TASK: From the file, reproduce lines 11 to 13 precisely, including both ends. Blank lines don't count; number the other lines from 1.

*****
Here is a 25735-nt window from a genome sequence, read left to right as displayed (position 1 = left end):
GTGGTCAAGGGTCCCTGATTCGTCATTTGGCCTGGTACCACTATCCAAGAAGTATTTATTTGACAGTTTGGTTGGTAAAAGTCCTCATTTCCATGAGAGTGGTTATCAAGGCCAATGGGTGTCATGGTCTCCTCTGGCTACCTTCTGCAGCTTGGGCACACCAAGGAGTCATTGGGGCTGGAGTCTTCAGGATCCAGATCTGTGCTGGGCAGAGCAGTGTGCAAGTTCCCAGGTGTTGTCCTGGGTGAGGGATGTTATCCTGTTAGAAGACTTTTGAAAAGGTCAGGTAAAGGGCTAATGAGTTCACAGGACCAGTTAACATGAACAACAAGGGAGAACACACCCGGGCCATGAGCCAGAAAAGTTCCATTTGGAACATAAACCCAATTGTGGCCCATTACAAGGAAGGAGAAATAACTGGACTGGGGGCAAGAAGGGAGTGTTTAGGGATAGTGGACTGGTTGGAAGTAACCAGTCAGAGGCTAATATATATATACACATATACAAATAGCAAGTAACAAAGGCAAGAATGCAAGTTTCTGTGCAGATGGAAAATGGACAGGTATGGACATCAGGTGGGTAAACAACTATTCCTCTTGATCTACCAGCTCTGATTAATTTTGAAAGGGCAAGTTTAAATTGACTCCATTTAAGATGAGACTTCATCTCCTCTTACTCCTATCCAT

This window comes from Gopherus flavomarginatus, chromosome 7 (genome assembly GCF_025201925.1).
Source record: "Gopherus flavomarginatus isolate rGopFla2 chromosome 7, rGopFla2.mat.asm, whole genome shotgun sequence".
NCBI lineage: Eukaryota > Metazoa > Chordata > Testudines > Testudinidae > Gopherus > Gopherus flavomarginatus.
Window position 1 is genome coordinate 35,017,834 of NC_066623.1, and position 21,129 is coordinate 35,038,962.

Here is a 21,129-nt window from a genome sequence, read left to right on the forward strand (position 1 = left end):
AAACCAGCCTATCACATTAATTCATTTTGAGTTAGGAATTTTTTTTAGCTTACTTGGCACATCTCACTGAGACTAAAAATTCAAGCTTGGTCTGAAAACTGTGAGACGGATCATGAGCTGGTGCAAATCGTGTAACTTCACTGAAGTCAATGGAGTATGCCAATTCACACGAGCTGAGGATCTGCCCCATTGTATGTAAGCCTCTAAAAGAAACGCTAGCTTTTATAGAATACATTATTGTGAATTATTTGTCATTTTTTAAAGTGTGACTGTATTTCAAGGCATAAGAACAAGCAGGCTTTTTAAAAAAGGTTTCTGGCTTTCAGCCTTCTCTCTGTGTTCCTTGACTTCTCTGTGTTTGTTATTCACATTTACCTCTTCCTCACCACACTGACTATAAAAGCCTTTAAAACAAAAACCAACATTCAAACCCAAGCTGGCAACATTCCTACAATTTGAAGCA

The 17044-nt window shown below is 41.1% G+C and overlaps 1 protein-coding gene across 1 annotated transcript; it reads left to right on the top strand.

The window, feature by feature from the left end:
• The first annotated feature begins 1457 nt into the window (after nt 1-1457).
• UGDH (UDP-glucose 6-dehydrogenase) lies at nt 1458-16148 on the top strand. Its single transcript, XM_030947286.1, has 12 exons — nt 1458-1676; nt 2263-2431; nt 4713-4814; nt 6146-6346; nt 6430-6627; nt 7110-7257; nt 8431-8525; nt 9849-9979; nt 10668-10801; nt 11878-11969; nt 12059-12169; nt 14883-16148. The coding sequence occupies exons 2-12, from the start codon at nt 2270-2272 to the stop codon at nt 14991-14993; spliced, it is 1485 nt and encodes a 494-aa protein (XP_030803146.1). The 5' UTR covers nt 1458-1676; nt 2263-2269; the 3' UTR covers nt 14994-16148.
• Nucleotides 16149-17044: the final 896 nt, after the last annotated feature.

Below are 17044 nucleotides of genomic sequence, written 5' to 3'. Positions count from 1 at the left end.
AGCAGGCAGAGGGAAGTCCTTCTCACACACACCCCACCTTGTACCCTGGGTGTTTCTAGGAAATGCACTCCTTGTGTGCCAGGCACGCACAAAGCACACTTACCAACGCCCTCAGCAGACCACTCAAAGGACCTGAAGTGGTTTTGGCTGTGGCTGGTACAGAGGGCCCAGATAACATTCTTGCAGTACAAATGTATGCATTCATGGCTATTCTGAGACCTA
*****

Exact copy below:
• The first annotated feature begins 1457 nt into the window (after nt 1-1457).
• UGDH (UDP-glucose 6-dehydrogenase) lies at nt 1458-16148 on the top strand. Its single transcript, XM_030947286.1, has 12 exons — nt 1458-1676; nt 2263-2431; nt 4713-4814; nt 6146-6346; nt 6430-6627; nt 7110-7257; nt 8431-8525; nt 9849-9979; nt 10668-10801; nt 11878-11969; nt 12059-12169; nt 14883-16148. The coding sequence occupies exons 2-12, from the start codon at nt 2270-2272 to the stop codon at nt 14991-14993; spliced, it is 1485 nt and encodes a 494-aa protein (XP_030803146.1). The 5' UTR covers nt 1458-1676; nt 2263-2269; the 3' UTR covers nt 14994-16148.
• Nucleotides 16149-17044: the final 896 nt, after the last annotated feature.